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Thermal Expansion For Ethylene Pipe

safety ethylene thermal

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#1 reihane1

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Posted 24 July 2019 - 11:30 AM

Hello Everybody,

 

I need to redesign a safety valve on Ethylene pipe in gas phase (3 ich pipe-Length:5 meter). Scenario is thermal expansion. My questions are.

 

1-Is it realy necesary to have a safety valve on ethylene pipe for thermal expansion?( it is in gas phase P=80barg ,T=Enviromental temperature)

 

2- Temperature downstream of valve will be around -100 deg C, should the pipe material be SS or because of very low flow rate the pipe will not crack (safety valve releases into 6 inch pipe)?

 

3- does heat tracing of downstream pipe helps? can we use heat tracing for CS pipe instead of using SS pipe?

 

 

Many thanks

Rayhaneh



#2 Bobby Strain

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Posted 24 July 2019 - 06:40 PM

You should resolve your first question. If the answer is yes, then apply good engineering practice to the installation. And adhere to codes and standards.

 

Bobby



#3 Art Montemayor

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Posted 24 July 2019 - 09:34 PM

reihane1:

 

I agree with Bobby's succinct and thought provoking comments.  But first, go back to basics: your scenario word, "thermal expansion" does not apply a pipe filled with gas.  Thermal expansion is a word reserved in the safety valve world for a 100% LIQUID filled, blocked-in system - not for gas.  Make sure you have the right terminology when you specify your needs to a safety valve supplier.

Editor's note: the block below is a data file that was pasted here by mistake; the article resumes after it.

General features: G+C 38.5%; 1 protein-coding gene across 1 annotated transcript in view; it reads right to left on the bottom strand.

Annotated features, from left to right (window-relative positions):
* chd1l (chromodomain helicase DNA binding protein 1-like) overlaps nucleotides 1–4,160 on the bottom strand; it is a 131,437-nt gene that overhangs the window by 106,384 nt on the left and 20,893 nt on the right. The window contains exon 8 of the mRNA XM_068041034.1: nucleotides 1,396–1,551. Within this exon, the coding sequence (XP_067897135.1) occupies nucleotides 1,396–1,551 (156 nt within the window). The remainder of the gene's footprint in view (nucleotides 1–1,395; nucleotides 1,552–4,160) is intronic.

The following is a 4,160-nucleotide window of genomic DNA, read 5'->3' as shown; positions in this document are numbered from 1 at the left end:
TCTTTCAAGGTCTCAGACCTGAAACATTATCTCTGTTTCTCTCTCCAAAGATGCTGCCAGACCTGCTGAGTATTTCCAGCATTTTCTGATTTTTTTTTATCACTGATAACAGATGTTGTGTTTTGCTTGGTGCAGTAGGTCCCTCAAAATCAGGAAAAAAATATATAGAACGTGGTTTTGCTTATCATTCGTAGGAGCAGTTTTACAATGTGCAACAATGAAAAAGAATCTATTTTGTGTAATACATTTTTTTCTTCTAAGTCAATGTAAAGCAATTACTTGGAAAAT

You haven't defined your system.  What does the diameter and length of the pipe have to do with the alleged need for a safety valve.  First define all the details of your safety scenario, identifying the need for a safety valve.  You haven't even stated if your system is static or continuous flowing gas.  If the ethylene gas is flowing, what does the temperature downstream, the pipe material, or the supposed need for heat tracing have to do with the need for a safety valve?   Identify all the details of your system and the credible, overpressure scenario first - just as Bobby points out.



#4 reihane1

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Posted 06 August 2019 - 02:34 AM

Thank you very much for the prompt replies. yes you are right Thermal expansion is considered for liquid only (or liquified gas)  and exactly for this reason I think releif valve is not necessary for Ethylene pipe (not in a cryogenic condition ). The problem is that already there is a safety valve installed on the pipe and in the old data sheet of psv ( dated 1971) , the scenario defined as thermal expansion . I can not think of any other Scenario. The only possible  Scenario is fire. I personally never designed a psv for a pipe for fire case. Do you think fire case shall be considered for pipe as well?